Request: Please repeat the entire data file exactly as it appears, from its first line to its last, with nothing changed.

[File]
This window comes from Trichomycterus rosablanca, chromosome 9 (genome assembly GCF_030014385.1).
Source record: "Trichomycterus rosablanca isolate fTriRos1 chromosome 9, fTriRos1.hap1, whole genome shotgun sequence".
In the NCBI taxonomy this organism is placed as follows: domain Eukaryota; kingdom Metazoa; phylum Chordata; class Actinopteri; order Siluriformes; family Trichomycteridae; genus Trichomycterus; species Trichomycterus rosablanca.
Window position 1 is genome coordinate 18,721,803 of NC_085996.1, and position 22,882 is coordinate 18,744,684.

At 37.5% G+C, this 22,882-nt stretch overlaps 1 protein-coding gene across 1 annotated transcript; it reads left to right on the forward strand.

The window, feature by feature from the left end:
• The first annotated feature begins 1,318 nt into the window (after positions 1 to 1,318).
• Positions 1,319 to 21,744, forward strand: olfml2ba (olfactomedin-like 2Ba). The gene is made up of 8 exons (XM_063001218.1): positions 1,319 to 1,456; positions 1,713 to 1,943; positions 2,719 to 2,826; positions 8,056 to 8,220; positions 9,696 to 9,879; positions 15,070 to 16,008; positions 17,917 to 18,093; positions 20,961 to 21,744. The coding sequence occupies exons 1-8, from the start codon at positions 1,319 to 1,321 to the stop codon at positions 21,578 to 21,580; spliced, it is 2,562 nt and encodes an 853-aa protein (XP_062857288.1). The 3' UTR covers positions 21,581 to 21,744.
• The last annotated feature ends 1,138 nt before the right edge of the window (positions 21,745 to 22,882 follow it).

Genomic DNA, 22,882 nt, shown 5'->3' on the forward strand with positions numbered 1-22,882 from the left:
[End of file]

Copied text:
This window comes from Trichomycterus rosablanca, chromosome 9 (genome assembly GCF_030014385.1).
Source record: "Trichomycterus rosablanca isolate fTriRos1 chromosome 9, fTriRos1.hap1, whole genome shotgun sequence".
In the NCBI taxonomy this organism is placed as follows: domain Eukaryota; kingdom Metazoa; phylum Chordata; class Actinopteri; order Siluriformes; family Trichomycteridae; genus Trichomycterus; species Trichomycterus rosablanca.
Window position 1 is genome coordinate 18,721,803 of NC_085996.1, and position 22,882 is coordinate 18,744,684.

At 37.5% G+C, this 22,882-nt stretch overlaps 1 protein-coding gene across 1 annotated transcript; it reads left to right on the forward strand.

The window, feature by feature from the left end:
• The first annotated feature begins 1,318 nt into the window (after positions 1 to 1,318).
• Positions 1,319 to 21,744, forward strand: olfml2ba (olfactomedin-like 2Ba). The gene is made up of 8 exons (XM_063001218.1): positions 1,319 to 1,456; positions 1,713 to 1,943; positions 2,719 to 2,826; positions 8,056 to 8,220; positions 9,696 to 9,879; positions 15,070 to 16,008; positions 17,917 to 18,093; positions 20,961 to 21,744. The coding sequence occupies exons 1-8, from the start codon at positions 1,319 to 1,321 to the stop codon at positions 21,578 to 21,580; spliced, it is 2,562 nt and encodes an 853-aa protein (XP_062857288.1). The 3' UTR covers positions 21,581 to 21,744.
• The last annotated feature ends 1,138 nt before the right edge of the window (positions 21,745 to 22,882 follow it).

Genomic DNA, 22,882 nt, shown 5'->3' on the forward strand with positions numbered 1-22,882 from the left: